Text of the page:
Promoting social interaction and communication

Encourage simple games like catch, follow the leader and bouncing in sequences together. This helps with turn-taking, sharing space and bonding over a fun activity. Family trampoline can also be used on special occasions. Even just engaging in conversation while bouncing or making eye contact and exchanging smiles with another child is progress. Start with short 5-10 minute sessions and provide lots of praise for their efforts.

Boosting self-esteem and confidence

Mastering new skills on the trampoline leads to a sense of accomplishment in autistic children. Simple moves like bounces, knee drops and seat drops become more coordinated over time. Learn how to properly spot children as they gain confidence and want to try more advanced skills. Provide lots of positive reinforcement for their achievements to build self-esteem in a supportive environment. Over time, the increased physical activity and mastery of skills can lead to better sleep, appetite and mood regulation.

Practical Tips for Trampoline Use with Autistic Children

family trampoline

When it comes to trampolining with autistic children, safety should always come first. Ensure proper protective padding covers the springs and frame, and that the family trampoline netting is securely in place. Closely supervise your child at all times and consider using a safety harness, especially when they are first learning. Limit one child on the trampoline at a time, and teach them basic rules like no flips, no jumping into the netting and always land on two feet.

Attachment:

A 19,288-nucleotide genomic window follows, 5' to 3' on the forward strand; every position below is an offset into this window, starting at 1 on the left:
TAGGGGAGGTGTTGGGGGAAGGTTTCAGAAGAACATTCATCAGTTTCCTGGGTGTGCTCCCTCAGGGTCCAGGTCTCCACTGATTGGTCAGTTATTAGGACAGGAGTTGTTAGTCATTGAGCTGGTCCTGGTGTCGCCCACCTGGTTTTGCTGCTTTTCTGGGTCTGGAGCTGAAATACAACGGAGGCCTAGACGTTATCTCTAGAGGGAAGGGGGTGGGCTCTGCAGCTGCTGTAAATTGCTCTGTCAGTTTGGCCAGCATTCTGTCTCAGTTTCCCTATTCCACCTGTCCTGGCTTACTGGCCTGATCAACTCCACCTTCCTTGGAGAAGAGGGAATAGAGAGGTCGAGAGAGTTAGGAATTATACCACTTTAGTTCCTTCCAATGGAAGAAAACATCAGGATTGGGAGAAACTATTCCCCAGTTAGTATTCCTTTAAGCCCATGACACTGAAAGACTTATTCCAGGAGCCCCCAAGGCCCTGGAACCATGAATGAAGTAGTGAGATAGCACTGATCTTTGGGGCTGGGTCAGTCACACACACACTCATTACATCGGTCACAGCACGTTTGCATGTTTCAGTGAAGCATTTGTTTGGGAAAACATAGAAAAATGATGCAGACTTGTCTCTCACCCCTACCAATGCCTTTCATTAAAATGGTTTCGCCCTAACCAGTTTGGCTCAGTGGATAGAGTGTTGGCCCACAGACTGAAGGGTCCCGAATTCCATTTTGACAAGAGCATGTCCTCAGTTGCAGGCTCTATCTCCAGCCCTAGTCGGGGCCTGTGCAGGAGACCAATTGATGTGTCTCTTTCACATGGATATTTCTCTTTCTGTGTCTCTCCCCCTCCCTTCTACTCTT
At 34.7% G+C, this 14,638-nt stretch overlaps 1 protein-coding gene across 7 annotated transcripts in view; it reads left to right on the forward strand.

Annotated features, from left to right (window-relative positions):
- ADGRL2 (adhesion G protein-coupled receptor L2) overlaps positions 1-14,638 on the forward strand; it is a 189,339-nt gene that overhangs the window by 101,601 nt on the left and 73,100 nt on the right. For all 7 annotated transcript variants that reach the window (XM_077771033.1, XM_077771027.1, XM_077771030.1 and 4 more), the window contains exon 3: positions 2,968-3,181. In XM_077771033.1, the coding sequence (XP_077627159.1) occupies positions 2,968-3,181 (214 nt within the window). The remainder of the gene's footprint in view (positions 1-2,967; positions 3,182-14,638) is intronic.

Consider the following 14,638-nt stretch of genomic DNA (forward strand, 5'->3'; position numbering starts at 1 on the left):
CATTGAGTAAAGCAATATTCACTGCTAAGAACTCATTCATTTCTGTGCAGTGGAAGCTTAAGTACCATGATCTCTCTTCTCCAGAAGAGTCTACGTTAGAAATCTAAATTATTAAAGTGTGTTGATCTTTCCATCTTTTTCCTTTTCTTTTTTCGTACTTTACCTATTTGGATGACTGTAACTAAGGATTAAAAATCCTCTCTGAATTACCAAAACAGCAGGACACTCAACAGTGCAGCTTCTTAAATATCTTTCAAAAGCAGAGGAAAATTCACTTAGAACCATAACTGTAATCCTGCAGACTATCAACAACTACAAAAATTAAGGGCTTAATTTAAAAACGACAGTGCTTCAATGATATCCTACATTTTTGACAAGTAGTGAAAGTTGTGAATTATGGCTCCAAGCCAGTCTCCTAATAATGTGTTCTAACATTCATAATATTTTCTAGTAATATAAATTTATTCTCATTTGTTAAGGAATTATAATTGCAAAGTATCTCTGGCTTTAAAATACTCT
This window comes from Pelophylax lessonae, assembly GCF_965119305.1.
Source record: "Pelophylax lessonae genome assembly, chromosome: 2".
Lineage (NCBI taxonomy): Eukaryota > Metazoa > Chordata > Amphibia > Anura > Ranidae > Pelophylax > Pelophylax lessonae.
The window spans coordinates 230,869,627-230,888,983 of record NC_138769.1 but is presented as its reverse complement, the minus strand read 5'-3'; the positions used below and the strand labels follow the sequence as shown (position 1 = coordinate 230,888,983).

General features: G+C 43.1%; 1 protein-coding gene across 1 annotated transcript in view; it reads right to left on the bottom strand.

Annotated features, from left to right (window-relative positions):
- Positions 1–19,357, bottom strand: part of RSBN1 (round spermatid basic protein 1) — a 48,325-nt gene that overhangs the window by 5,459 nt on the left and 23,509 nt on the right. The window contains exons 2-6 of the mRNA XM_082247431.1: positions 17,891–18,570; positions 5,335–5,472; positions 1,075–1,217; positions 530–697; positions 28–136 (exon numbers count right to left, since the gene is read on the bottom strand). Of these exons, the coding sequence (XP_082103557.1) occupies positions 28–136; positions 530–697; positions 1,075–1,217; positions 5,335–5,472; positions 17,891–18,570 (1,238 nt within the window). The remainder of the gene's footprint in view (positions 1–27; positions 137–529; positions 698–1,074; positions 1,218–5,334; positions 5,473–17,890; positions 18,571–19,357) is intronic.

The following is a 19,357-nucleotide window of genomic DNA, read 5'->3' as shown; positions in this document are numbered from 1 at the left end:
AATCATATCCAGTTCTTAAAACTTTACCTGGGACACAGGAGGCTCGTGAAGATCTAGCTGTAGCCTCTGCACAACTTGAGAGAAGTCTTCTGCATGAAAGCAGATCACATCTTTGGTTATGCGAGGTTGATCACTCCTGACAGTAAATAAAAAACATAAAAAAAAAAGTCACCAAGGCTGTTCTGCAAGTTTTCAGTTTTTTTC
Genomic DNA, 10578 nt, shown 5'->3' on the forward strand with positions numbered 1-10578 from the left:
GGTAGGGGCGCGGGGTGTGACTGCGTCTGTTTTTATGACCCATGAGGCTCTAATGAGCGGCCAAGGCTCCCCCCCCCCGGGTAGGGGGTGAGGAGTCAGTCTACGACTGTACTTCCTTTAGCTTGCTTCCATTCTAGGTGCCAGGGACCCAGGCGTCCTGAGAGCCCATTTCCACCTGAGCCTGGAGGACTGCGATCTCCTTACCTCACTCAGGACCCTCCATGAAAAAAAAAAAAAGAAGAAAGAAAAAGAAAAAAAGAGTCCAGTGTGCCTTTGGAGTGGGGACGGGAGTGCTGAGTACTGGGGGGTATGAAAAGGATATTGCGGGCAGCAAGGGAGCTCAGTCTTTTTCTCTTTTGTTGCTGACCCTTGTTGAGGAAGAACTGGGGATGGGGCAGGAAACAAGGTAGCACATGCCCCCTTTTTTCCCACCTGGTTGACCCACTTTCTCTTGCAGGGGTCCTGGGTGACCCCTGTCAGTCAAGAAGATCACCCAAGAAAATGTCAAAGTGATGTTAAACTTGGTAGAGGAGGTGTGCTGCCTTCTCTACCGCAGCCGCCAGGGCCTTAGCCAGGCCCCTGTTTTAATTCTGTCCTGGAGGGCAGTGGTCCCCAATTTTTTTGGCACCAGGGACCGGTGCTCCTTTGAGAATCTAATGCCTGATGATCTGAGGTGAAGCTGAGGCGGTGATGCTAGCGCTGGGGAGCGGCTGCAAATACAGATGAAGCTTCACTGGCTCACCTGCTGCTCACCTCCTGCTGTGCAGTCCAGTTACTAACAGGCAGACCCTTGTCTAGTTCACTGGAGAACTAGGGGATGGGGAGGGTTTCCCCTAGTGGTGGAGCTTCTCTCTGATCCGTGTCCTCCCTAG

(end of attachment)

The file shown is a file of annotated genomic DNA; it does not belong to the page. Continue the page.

Keep Sessions Short

Start with just 10-15 minutes at a time and build up from there. Shorter sessions will keep your child engaged and less likely to become overstimulated or have a meltdown. Provide clear structure and routine for each session. For example, spend 5 minutes doing simple bounces, 5 minutes playing catch with a therapy ball, and finish with some guided stretches. Finish each session on a high note while your child still wants more.